Hiking to Baird Glacier
   Since this was our first time here this season a few of us jumped in a skiff early in the morning to rocket out way up the river and figure our the logistics for the day. We made it to the landing point but just beyond that was a raging class 2 white water rapid that just looked impassable in a motor boat. The river was also flowing at a good 10 knots against us. The hike took us up to the moraine across an almost martian landscape of crypto-biotic soil, boot sucking mud, and other new plants colonizing the recently uncovered area. Arctic terns and Bonaparte gulls flew overhead while seals and a lone humpback fed out in front of the glacier. This was all the confidence we needed to go ahead with hikes, skiff tours, and kayaks with the guest. But the best was yet to come...

Inside the Ice

  After dropping off some hikers Ceili and I decided to go take another look at the rapids. With the high tide the standing waves were still big but it looked doable so we gave the little skiff some juice and flew up and over the falls. The led us into a wild, almost mystical ice filled lake. Most of the ice was separate from the main body of the glacier but contained all different kinds of colors and patterns. We were able to get out and walk around on some of the ice mounds. Just driving a boat around this area was a pretty amazing feeling. We were even able to ferry around some of the guest that managed to hike to the end of the moraine.

Wild Place to Drive a Boat
 It always feels good to break new ground for yourself and to push the limits of what has been done. Baird is an easy place to do that because it is ever changing. The next time we go back the entire area will be different provided new challenges and opportunities. Until then I'll keep my eyes open here in the Inside Passage.

Saturday, July 11, 2015

Polar Plunge into Glacier Bay

 What do you do when you are about to jump into frigid cold waters with ice bergs and glaciers all around? go all out. That is what I and many of the passengers aboard our Alaska adventure cruise did last week in Glacier Bay National Park. It takes the term 'polar bear plunge' to a whole new level.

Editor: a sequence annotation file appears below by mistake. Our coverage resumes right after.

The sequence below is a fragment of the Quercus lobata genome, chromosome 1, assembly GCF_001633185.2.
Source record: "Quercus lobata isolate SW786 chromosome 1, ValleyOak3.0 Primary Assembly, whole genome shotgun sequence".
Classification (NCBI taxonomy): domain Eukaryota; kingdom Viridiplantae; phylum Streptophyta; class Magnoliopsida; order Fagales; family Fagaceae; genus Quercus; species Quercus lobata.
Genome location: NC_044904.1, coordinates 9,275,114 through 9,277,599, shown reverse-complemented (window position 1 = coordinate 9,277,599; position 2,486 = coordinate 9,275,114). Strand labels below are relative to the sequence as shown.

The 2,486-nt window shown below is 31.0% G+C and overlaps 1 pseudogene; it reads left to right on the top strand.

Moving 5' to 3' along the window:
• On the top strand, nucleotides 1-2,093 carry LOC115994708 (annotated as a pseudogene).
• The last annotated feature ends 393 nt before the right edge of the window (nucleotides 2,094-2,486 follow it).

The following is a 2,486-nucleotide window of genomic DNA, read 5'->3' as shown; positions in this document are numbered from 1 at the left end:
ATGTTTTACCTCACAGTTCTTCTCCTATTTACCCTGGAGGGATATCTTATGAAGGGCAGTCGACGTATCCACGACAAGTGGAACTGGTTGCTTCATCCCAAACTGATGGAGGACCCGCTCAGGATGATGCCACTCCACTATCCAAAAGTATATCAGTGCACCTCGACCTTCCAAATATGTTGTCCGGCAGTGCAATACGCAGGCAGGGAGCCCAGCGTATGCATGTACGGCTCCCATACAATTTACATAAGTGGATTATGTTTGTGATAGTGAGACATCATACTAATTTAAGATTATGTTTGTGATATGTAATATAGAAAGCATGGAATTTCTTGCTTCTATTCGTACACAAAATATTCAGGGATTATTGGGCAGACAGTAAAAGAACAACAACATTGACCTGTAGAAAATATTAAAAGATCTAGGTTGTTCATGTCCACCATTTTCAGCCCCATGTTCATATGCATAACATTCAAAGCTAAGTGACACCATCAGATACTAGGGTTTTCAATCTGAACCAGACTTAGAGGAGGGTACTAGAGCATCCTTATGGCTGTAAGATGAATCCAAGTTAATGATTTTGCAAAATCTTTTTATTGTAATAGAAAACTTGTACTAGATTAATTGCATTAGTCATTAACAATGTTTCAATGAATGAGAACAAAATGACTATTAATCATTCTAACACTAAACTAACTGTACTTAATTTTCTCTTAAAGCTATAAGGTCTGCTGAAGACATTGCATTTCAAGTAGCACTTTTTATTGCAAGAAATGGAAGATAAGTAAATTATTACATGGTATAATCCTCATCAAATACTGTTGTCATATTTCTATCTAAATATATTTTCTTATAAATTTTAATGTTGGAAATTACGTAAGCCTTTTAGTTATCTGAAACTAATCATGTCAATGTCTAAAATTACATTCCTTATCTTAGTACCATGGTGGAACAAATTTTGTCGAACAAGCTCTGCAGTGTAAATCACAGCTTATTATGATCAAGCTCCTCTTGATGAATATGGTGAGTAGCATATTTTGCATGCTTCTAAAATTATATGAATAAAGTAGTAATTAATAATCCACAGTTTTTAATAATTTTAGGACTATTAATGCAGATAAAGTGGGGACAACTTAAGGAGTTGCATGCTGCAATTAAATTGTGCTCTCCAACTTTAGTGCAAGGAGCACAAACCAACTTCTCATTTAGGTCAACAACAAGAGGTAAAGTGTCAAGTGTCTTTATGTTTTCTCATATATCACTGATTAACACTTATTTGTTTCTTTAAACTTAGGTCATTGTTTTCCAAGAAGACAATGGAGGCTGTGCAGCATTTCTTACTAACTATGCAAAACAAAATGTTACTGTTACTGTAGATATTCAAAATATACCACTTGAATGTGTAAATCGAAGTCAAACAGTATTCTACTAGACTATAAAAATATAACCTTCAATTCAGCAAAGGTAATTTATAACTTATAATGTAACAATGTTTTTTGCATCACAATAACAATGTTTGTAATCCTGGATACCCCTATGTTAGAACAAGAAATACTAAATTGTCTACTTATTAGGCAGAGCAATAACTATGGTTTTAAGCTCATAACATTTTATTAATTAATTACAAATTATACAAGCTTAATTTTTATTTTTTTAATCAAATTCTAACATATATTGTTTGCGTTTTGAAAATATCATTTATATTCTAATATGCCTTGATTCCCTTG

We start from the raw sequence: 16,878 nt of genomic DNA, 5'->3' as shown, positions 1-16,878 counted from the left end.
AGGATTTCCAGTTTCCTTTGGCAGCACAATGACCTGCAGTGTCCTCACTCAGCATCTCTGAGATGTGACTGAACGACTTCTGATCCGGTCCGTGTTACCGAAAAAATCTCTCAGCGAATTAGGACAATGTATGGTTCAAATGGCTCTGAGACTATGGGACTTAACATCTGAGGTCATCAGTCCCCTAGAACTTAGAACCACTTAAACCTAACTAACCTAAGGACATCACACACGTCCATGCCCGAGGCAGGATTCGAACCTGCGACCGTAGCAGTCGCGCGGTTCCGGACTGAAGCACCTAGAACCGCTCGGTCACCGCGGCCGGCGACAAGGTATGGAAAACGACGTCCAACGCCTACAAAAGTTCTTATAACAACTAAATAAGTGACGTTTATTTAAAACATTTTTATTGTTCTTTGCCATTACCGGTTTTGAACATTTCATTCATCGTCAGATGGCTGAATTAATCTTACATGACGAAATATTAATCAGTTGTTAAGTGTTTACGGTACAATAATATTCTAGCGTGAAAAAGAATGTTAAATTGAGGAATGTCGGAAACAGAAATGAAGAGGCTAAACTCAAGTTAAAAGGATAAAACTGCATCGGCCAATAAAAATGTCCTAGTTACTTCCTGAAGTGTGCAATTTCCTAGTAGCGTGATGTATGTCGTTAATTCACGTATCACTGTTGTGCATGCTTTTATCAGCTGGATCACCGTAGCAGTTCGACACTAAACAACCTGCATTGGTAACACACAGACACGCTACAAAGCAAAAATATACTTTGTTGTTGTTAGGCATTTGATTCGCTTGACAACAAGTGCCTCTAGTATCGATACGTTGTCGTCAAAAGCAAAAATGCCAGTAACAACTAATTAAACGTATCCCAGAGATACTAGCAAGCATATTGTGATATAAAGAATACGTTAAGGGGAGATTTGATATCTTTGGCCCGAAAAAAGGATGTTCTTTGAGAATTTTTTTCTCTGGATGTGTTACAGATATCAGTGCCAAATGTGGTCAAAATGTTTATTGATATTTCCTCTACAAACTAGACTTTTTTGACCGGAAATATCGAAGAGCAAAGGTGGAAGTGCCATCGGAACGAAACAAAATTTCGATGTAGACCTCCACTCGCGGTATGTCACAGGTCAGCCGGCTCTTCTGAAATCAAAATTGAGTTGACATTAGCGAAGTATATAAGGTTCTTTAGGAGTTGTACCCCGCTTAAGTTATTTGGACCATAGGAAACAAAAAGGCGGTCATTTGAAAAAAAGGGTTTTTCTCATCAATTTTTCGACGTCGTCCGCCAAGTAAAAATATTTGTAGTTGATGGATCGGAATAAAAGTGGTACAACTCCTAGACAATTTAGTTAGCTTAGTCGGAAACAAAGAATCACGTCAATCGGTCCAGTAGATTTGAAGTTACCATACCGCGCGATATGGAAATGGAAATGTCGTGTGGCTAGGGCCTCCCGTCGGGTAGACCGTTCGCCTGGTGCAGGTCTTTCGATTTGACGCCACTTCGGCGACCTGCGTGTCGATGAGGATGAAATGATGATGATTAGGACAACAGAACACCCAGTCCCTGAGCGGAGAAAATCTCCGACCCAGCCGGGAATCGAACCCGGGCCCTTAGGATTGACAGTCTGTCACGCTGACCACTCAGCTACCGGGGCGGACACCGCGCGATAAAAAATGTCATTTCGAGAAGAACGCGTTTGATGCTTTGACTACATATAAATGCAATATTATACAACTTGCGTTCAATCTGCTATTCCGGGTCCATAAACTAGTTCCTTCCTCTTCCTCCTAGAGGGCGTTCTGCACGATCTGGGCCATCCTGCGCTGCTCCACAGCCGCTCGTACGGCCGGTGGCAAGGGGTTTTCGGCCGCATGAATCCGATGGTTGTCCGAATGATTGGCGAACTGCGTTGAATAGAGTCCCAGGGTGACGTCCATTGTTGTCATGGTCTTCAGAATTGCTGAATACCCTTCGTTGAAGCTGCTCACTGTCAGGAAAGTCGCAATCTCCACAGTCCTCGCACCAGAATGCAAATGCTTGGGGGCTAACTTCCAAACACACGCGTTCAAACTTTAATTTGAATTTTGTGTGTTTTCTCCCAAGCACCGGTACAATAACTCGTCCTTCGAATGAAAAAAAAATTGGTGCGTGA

This picture also encapsulates that fun energy that seems to permeate throughout our boat from the crew to the passengers alike. I like to think that I am a small part of that reason that everyone has such an incredible adventure but being surrounded by such an amazing crew and feeding off that energy is what makes the whole experience. 

  If you are wondering how this plunge went, I will only say that Alaska won this round. 

Sunday, July 5, 2015

Glacier Bay National Park

Tlingit Carving
Margerie Glacier
   This past week was my first trip into Glacier Bay National Park. This UNESCO World Heritage site is a 5,000+ square mile national park filled with some of the best glaciers and wildlife in Southeast Alaska. Over the course of two days we had people kayaking and hiking right next to a glacier, watching bears, orcas, and humpbacks, puffins and stellar sea lions, nature walks through the mossy forest, and taking in some of the most beautiful waterways I have seen.
Wild Mountain Goat
Johns Hopkins Glacier
  We spent some quality time looking at Margerie Glacier and Johns Hopkins Glacier from the big boat, while getting up close and personal with activities at Lamplugh Glacier. It is pretty crazy for some of the veteran crew members to see Lamplugh glacier up on dry land when just over a year ago it was a tidewater glacier, with its terminal face out into the seawater.
Tufted Puffin in Flight
Stellar Sea Lion Haulout
  The diversity of wildlife is what really blew me away in GBNP. The bird life was plentiful and delighted all of our birding passengers on board.
   The immensity of the place is what I really took away from Glacier bay. The massive size of the glaciers, and the snow capped peaks put our small boat and ourselves into perspective. It inspires a certain amount of awe and wonder. I can't wait to go back.

Bald Eagle on ice

Paddle Boarding in Glacier Bay National Park
Kayaking off into the fog

Lamplugh Glacier